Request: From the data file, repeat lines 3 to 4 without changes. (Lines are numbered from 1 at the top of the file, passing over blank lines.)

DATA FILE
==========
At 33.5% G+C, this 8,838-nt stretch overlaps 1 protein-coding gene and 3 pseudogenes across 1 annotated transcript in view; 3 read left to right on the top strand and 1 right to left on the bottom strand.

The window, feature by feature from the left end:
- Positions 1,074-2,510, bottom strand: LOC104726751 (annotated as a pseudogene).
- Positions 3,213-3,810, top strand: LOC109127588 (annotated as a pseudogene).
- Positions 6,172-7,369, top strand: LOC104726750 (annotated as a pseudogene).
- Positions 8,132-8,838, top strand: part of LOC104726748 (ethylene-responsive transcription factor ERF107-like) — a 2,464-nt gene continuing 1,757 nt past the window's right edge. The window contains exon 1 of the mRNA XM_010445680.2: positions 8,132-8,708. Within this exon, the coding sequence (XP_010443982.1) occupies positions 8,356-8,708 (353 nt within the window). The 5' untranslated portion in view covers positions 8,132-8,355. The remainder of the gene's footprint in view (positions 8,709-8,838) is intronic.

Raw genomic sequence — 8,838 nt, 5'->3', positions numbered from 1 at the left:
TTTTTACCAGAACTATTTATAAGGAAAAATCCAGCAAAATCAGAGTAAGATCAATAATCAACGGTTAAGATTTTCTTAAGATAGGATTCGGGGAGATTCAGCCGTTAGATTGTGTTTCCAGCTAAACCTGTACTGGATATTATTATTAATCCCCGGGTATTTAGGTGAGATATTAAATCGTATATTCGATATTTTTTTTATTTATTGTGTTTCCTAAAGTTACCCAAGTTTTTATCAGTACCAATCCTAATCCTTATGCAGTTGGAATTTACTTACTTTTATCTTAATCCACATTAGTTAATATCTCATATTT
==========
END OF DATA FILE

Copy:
- Positions 1,074-2,510, bottom strand: LOC104726751 (annotated as a pseudogene).
- Positions 3,213-3,810, top strand: LOC109127588 (annotated as a pseudogene).